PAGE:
Polarization imaging can reveal orthogonal information with respect to color about the structural composition of biological tissue, and with the advance of superior polarimeters its use for biomedical applications has proliferated in the last decade. Polarimetry can be used in pre-clinical and clinical settings for the early detection of cancerous tissue. Polarization-based endoscopy with the complementary near-infrared fluorescence imaging modality improves the early diagnosis of flat cancerous lesions in colorectal tumor models. With the development of new polarization sensors the need to use standard laboratory optics to create custom imaging systems increases. These additional optics can behave as polarization filters effectively degrading and modifying the original tissue’s polarization signatures leading to erroneous judgments. Here, we present a framework to characterize the spectral and polarization properties of rigid endoscopes for polarization-based endoscopic imaging. We describe and evaluate two calibration schemes based on Mueller calculus to reconstruct the original polarization information. Optical limitations of the endoscopes and minimum polarimeter requirements are discussed that may be of interest to other researchers working with custom polarization-based imaging systems.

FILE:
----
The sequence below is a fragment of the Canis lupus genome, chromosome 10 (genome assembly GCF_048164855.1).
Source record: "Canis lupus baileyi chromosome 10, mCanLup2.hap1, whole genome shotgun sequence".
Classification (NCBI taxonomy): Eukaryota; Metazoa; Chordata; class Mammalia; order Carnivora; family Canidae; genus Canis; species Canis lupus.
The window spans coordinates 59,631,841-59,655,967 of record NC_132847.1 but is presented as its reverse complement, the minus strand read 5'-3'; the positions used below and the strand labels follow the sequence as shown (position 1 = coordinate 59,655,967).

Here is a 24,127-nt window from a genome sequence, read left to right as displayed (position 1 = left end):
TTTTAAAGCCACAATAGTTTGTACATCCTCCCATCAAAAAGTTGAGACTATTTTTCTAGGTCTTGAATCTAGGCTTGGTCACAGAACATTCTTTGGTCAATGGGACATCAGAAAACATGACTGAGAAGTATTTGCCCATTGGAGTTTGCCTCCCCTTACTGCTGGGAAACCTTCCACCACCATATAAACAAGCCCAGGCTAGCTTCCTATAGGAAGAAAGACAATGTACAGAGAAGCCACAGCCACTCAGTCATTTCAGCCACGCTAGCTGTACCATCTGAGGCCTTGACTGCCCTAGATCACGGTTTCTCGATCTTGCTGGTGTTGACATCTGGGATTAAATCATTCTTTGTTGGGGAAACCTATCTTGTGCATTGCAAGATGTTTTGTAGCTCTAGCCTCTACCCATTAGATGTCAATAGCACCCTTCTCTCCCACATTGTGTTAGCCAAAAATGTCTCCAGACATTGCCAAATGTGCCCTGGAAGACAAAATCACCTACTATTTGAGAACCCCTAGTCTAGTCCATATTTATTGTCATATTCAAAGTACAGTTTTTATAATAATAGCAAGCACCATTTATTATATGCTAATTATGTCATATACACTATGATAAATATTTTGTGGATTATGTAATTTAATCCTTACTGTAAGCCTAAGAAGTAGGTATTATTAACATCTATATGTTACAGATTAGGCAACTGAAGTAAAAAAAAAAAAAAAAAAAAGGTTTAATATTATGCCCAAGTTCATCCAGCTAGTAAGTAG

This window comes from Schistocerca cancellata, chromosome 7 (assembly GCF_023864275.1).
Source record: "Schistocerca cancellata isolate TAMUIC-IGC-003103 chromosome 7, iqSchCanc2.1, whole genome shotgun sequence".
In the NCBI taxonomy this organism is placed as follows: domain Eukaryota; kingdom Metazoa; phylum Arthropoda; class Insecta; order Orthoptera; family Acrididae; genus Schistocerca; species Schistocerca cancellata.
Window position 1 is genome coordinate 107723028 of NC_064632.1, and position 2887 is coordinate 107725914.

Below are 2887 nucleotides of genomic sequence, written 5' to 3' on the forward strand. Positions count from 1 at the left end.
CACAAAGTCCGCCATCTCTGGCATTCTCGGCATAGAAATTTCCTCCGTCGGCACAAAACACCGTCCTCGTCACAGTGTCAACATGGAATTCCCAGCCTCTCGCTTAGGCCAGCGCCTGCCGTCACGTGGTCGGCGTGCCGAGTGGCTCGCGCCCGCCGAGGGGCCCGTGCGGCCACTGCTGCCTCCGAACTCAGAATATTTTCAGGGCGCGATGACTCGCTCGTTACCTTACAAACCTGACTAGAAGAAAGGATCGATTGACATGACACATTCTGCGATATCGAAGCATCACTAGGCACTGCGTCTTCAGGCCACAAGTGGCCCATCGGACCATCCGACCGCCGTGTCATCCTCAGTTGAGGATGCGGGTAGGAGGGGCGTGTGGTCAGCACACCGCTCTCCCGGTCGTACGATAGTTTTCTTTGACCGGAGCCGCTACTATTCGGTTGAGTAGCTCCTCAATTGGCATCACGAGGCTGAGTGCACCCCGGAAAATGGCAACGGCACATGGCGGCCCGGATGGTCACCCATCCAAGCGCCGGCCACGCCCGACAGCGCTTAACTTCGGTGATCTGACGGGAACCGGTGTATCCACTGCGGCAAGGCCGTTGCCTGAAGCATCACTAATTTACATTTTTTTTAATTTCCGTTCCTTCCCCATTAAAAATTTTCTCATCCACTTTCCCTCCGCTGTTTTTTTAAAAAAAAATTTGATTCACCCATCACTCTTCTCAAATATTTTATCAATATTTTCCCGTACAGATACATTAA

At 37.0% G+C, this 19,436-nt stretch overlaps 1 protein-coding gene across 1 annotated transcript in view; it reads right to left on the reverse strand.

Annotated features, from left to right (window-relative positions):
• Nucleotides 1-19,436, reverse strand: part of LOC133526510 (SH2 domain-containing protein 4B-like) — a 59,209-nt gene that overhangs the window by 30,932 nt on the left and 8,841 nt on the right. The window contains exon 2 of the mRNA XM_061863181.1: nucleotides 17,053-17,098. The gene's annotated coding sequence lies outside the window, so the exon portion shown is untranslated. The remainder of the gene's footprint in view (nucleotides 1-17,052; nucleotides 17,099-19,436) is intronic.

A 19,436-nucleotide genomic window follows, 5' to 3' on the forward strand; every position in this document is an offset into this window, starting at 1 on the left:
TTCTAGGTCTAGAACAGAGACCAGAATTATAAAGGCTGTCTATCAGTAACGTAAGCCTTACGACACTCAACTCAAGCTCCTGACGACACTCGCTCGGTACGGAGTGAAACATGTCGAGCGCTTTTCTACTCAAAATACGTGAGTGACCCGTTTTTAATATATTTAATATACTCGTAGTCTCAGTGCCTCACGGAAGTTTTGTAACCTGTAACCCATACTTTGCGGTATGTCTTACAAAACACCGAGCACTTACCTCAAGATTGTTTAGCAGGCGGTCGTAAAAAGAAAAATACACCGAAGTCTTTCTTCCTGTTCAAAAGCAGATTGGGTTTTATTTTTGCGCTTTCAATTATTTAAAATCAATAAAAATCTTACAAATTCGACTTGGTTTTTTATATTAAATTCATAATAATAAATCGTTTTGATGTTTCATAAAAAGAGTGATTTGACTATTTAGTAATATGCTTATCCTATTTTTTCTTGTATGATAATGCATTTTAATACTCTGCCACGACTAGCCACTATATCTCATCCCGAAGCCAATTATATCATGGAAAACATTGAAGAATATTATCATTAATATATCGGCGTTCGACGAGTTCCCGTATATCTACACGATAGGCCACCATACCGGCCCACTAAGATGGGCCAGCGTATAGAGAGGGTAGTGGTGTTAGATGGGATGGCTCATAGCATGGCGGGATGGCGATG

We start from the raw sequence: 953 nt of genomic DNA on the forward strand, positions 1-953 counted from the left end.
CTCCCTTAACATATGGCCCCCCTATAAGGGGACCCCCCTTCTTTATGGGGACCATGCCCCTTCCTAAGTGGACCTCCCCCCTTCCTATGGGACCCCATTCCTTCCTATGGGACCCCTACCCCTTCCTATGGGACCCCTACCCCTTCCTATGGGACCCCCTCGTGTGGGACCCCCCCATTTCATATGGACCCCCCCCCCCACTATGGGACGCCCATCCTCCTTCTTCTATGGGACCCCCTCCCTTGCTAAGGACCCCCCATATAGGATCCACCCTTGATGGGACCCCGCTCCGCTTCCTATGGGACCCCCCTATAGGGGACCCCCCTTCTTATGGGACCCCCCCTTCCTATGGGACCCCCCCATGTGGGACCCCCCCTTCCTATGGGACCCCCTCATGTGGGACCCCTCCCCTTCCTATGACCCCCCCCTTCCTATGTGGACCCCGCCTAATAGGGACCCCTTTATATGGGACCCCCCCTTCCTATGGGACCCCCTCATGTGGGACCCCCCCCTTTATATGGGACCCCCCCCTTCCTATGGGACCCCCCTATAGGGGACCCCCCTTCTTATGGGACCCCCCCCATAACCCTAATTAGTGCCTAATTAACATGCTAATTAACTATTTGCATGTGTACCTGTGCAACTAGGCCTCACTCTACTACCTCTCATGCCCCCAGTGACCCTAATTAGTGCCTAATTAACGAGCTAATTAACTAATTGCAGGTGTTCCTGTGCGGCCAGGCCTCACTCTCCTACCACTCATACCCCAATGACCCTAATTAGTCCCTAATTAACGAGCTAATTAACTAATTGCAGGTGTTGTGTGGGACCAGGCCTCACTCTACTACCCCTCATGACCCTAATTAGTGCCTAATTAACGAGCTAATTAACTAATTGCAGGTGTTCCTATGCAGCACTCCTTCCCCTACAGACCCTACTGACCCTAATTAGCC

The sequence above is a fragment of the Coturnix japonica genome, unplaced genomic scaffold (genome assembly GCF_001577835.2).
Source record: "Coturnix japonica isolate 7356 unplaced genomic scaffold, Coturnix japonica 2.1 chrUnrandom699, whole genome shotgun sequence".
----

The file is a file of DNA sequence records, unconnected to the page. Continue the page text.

ASJC Scopus subject areas
- Atomic and Molecular Physics, and Optics